Parents tend to ignore the long view as we race along in our listicle-driven lives, fueled by the promise of “Five Steps to Tantrum-Free” and “Thirty Days to a Happy Kid.” Those timelines and linear progressions mean nothing to the toddler mid-tantrum or the tween mid-sulk. Tempting as the shortcuts may be, they are mere sideshow attractions and distractions from the real work of raising our children. Parenting is, after all, a long-haul job.

I have no problem keeping this perspective at work, when it applies to the education, care and feeding of other people’s children. As a teacher, I am practiced in the art of the long view, in measuring the cumulative skills and knowledge that constitute an education over days and months and years, even as they wander off course, fall behind, and have to sprint to catch up.

When I call a parent at home with bad news, or deliver a worrisome progress report, the long view is often the best hope I can offer. Fear can cause a parent’s perspective to shrink to an anxiety-dense singularity, but a glimpse of the long view can bring just about any parent back from that point of no return. I promise them: given time, space and distance from this moment, your child will be fine.

I don’t blame parents when this happens, because I know that even seasoned parenting and child development professionals lose perspective when chaos strikes at home.

Dr. Laurence Steinberg, father and adolescence expert, offered me reassuring professional advice in one breath (“All parents go through rough patches with their kids, but sometimes the best thing to do is to take a deep breath and remind yourself that this too shall pass”) but admitted in the next that he has failed to maintain any sense of perspective when it comes to his own children (“Our son went through a period where he was inconsolable; I thought I’d lose my mind”).

Jennifer Senior, mother and author of “All Joy and No Fun: The Paradox of Modern Parenthood,” answered my emailed plea for perspective with: “One of the most problematic aspects of modern parenthood, I think, is that we believe — falsely — that we have more control than we do. But what if the answer is simply time? Patience? The child who worried you 10 seconds ago will dazzle you 20 minutes later. Imagine that logic applied to the whole arc of a life.”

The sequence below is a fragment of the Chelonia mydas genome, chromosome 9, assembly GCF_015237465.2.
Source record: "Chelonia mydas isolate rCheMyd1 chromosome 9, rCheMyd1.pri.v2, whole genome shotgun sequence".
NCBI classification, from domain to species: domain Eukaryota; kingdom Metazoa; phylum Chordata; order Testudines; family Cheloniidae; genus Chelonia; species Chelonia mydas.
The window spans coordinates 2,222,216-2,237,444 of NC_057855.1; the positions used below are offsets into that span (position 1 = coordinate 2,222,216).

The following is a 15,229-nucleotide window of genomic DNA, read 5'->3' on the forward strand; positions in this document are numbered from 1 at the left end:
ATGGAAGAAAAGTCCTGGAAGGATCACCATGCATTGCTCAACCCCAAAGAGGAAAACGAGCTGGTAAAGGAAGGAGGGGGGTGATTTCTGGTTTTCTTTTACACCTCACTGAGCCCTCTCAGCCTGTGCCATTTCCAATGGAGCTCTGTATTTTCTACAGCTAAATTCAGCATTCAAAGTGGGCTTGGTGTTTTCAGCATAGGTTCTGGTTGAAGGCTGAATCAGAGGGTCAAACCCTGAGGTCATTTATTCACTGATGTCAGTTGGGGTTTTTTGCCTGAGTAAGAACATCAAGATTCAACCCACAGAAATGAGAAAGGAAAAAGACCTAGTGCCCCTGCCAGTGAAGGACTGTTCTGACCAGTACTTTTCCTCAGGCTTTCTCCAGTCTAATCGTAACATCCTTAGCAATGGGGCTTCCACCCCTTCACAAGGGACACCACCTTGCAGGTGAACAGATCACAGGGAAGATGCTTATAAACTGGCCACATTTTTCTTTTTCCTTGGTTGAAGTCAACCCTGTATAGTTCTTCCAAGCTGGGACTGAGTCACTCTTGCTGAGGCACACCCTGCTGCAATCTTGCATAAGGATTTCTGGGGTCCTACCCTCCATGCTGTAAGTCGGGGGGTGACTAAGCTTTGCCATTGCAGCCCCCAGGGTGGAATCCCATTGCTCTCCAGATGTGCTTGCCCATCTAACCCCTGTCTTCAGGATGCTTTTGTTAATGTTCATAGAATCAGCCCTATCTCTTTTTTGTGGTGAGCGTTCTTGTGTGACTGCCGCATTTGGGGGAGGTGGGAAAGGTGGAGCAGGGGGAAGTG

Finally, I turned to Launa Schweizer, one of the wisest educators and parents I know. Because she has taught her middle school students since elementary school, and has raised two magnificent teenage daughters, she is my Jedi Master of the long view, the friend I turn to when I’m bedeviled by the details. I asked her to Jedi mind-trick me back to sanity, to re-acquaint me with the virtues of time and patience. She sent me the following paragraph:

The boy who loved subways who becomes a theater tech whiz. The quiet girl who started learning English in fifth grade and goes on to win the science award. This year’s graduating seniors, kids I met 10 years ago when they were 7 and 8 years old, now heading off to become artists and engineers.

And just when I was writing back with the news that I was nominating her for sainthood, she copped to the following in a subsequent email: “But just this morning, my husband and I had a full-on screaming fight with my daughter over a bra strap and combat boots. I completely lost sight of the long game: her growth, and how little this moment would matter. Luckily, our mistakes, like theirs, come out in the wash.”

Children don’t take a direct path to adulthood; they wander. They are less concerned with our elaborate timelines and checklists than the fairy houses and climbing trees they spot along the side of the road. This June, as we race from concert to tournament to parent-teacher conference, get reacquainted with your rear-view mirror and look behind you for a moment. I promise: that grumpy, disorganized tween in the back seat, texting about her horrid, nagging mother and a C in Algebra, is going to be just fine.

Helping a Perfectionist Child Worry Less and Do More

The New York Times

By JESSICA LAHEY date published JANUARY 29, 2015 10:42 AM date updated

January 29, 2015 

A question I’ve been getting a lot recently, both via email and in person, is this: How can I help my perfectionist child worry less, and understand that it’s normal to make mistakes?

“Perfectionism,” in its dictionary definition, is simply, “a disposition to regard anything short of perfection as unacceptable,” but the word carries a powerful double meaning in our achievement-obsessed culture. Parents shake their heads and sigh with frustration in conferences, describing their children as “perfectionists” with an unmistakable note of pride in their voice.